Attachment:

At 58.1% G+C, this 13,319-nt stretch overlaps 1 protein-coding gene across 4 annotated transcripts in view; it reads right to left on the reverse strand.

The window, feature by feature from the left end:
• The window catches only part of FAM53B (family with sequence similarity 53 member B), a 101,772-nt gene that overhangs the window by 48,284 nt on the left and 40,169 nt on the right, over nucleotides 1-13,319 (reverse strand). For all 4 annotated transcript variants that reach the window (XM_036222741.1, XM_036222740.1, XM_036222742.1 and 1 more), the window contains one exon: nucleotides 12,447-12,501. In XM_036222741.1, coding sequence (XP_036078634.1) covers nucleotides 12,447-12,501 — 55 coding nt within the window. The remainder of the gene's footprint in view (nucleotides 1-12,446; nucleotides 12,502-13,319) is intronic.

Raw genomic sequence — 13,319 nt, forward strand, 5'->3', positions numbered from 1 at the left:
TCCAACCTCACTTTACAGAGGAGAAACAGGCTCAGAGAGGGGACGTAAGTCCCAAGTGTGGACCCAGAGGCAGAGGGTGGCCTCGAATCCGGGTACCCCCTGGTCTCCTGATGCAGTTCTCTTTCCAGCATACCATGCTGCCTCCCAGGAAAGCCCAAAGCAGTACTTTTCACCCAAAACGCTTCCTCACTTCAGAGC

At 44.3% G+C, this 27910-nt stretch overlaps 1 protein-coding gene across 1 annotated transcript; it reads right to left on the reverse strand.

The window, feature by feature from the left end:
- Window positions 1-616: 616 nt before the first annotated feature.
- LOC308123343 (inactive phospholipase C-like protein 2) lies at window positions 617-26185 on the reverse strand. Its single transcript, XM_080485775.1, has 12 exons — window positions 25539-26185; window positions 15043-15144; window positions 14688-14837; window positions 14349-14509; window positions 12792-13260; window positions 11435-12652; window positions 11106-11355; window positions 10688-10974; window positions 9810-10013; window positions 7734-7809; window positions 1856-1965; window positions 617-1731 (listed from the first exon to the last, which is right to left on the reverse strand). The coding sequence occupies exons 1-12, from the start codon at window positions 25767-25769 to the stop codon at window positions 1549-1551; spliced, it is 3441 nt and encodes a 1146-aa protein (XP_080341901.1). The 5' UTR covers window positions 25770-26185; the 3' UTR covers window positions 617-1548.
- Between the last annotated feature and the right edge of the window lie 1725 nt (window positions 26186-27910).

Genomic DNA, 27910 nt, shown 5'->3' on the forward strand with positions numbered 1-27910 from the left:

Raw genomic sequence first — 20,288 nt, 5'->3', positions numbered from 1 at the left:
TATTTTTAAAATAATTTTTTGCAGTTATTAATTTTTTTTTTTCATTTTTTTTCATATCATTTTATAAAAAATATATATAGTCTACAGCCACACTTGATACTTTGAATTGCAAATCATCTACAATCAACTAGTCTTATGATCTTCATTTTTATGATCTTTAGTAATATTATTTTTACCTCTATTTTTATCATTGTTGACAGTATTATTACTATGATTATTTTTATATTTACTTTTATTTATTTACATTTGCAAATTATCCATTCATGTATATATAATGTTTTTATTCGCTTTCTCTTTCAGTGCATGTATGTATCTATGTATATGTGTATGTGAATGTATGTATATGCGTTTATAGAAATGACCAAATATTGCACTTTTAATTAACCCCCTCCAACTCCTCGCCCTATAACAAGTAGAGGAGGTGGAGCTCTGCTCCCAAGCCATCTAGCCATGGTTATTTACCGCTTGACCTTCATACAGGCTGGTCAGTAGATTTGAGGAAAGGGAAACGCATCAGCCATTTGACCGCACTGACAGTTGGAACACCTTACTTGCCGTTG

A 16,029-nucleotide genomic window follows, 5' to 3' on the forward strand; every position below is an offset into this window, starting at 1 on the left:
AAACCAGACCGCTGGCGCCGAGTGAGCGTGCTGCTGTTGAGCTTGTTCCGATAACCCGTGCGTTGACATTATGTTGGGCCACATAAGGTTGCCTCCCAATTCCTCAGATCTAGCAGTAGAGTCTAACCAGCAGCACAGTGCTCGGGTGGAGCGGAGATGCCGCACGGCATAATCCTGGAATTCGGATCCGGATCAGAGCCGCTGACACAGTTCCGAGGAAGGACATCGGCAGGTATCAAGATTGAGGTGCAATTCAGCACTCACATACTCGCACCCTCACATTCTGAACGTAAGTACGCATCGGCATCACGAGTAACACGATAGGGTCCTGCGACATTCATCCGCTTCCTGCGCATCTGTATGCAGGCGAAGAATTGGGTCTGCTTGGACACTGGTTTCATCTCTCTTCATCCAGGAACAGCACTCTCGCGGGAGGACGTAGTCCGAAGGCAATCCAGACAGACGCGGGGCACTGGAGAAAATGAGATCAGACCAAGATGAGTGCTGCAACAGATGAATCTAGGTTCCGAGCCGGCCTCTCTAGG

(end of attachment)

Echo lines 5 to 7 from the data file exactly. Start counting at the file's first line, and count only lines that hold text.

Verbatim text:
TCCAACCTCACTTTACAGAGGAGAAACAGGCTCAGAGAGGGGACGTAAGTCCCAAGTGTGGACCCAGAGGCAGAGGGTGGCCTCGAATCCGGGTACCCCCTGGTCTCCTGATGCAGTTCTCTTTCCAGCATACCATGCTGCCTCCCAGGAAAGCCCAAAGCAGTACTTTTCACCCAAAACGCTTCCTCACTTCAGAGC

At 44.3% G+C, this 27910-nt stretch overlaps 1 protein-coding gene across 1 annotated transcript; it reads right to left on the reverse strand.

The window, feature by feature from the left end: